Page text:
Summary: Message 44 in our exposition of Romans. This message discusses unity in spite of differences.
Chico Alliance Church
Pastor David Welch
“Maintaining Unity in Spite of Differences” Romans 14:1-15:12
Transformation in how we live begins with renewal of how we think. From chapter 12 on, Paul specifies several areas where we need to adjust our thinking and change our living.
A. Regarding our dedication to God (12:1-2)
B. Regarding our place in the body of Christ (12:3-10)
C. Regarding our purpose in life (12:11)
D. Regarding difficult times (12:12)
E. Regarding saints in need (12:13)
F. Regarding difficult people (12:14-21)
G. Regarding government (13:1-7)
H. Regarding our neighbor (13:8-10)
I. Regarding our lifestyle in light of Christ’s return (13:10-14)
1. Perceive the times
a) It is already past time to wake up
b) The culmination of our spiritual journey is closer
c) The dawning of the kingdom of light is near
2. Practice the truth
a) Live in light of the truth not the darkness
b) Live honorably not wickedly
(1) Avoid aimless pursuits
(2) Shun shameless sexual pursuits
(3) Stop selfish pursuits
c) Embrace Jesus and evade the flesh
“Love greatly and live godly in light of the Lord’s soon return.”
J. Regarding unity in spite of differences in our service to God 14:1-15:7
There are more divisions and fights in the church over minor matters than significant differences. Many of the bitter differences that arise in the church have little to do with significant matters clearly addressed in the Scriptures. Many of our current denominations developed due to differences of opinion over things like mode of baptism, manner of government, styles of worship, methods and forms.
Believe as I believe, No more, no less;
That I am right, And no one else, confess;
Feel as I feel, Think only as I think;
Eat what I eat, And drink what I drink;
Look as I look, Do always as I do;
Then, and only then, Will I fellowship with you.
Paul addressed such differences in the church at Rome and how we should think and act when they arise. This must have been a significant issue in the church at Rome and perhaps the Corinthian church because Paul devotes significant space compared to the space given to other issues. The specifics of the problem are not really clear from this passage. We do know it had something to do with the particular observance or failure to observe certain rules concerning diet and days. There are actually two tracks of insight to be gained from this passage.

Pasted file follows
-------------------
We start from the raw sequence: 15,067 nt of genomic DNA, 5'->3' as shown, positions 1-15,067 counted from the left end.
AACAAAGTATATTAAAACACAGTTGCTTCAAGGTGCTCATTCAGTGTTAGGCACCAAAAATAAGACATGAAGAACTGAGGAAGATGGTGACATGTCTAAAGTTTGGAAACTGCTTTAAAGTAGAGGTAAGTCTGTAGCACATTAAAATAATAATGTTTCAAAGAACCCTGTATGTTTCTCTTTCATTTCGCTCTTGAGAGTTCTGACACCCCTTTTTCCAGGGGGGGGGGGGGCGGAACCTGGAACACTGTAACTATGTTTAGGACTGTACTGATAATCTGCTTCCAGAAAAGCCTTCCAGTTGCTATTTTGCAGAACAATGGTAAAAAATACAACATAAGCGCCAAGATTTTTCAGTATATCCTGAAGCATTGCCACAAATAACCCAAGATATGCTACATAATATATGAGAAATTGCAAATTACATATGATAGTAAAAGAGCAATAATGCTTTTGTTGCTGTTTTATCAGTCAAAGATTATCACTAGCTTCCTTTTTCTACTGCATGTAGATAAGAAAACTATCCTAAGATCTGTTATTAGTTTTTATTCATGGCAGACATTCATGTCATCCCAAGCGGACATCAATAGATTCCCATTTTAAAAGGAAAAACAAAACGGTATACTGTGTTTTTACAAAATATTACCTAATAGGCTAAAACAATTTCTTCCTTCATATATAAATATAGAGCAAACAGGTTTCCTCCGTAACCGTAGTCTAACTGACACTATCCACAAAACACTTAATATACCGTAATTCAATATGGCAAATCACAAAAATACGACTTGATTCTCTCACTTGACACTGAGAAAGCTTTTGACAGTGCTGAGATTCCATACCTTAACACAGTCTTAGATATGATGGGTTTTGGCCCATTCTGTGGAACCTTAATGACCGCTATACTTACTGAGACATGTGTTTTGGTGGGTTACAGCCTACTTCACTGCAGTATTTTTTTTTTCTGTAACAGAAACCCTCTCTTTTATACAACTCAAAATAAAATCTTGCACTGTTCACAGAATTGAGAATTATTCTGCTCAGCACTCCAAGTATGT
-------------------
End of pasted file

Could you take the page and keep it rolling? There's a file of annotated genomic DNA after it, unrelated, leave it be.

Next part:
First -- how we should deal with differences regarding the way we worship and serve God.
Second -- The whole issue of our freedom or liberty in Christ.
The primary purpose of this passage is to encourage unity in spite of differences.
As far as I understand the situation in the church at Rome, two factions or groups had developed. The beauty of the Gospel is that it initially united extremely diverse and sometimes hostile groups of people. Rich / poor, nationality / nationality, Jew and Gentile. The Roman church attracted both Gentile Christians and Jewish Christians. The Gentiles came to the church with little spiritual heritage other than pagan rituals. The Jews brought a rich heritage of worship and expressive religious ritual and practice. Both groups came to understand that salvation is by grace alone and that no ritual or observance of the Law could save them or cause them to be welcomed by God. No level of trying to keep the Law could merit salvation. Salvation came on the basis of faith in the work of Jesus on their behalf. The one group whom Paul labels “the strong” enjoyed a healthy understanding of their new found freedom in Christ and felt no pressure to observe either diet or days to please God. The Jewish Christians however maintained a sense of duty regarding both diet and days. Paul calls these “the weak” or those without strength because of their sincere but unnecessary compulsion to continue many of the non-essential traditions of their heritage. It is thought that they were so concerned about still observing strict dietary laws that they had actually become vegetarians in order to guarantee avoiding un-kosher market meat. They also still held the Sabbath Day to be of greater importance than other days; perhaps also certain other observances of special Jewish feast days. From what we gather from this passage, a division arose between the two groups that Paul felt obligated to address.
Comparable contemporary issues might include things like style of worship, church attire, various protocol or procedures, celebration of certain days or observances over others, Bible versions, taste in décor, instruments used in the church, SS curriculum, perhaps even issues like time of the rapture or who is the anti-Christ or the kings of the North. It may have to do with how we raise our children or what we do for leisure. These are things that might be considered non-essential or things not specifically addressed or clearly addressed in Scripture one way or the other. These are issues related to form rather than doctrine. These are things dealing with taste or tradition rather than truth. Perhaps they relate to more to policy than Biblical propositions. They have little to do with essential teaching and tenets of the faith.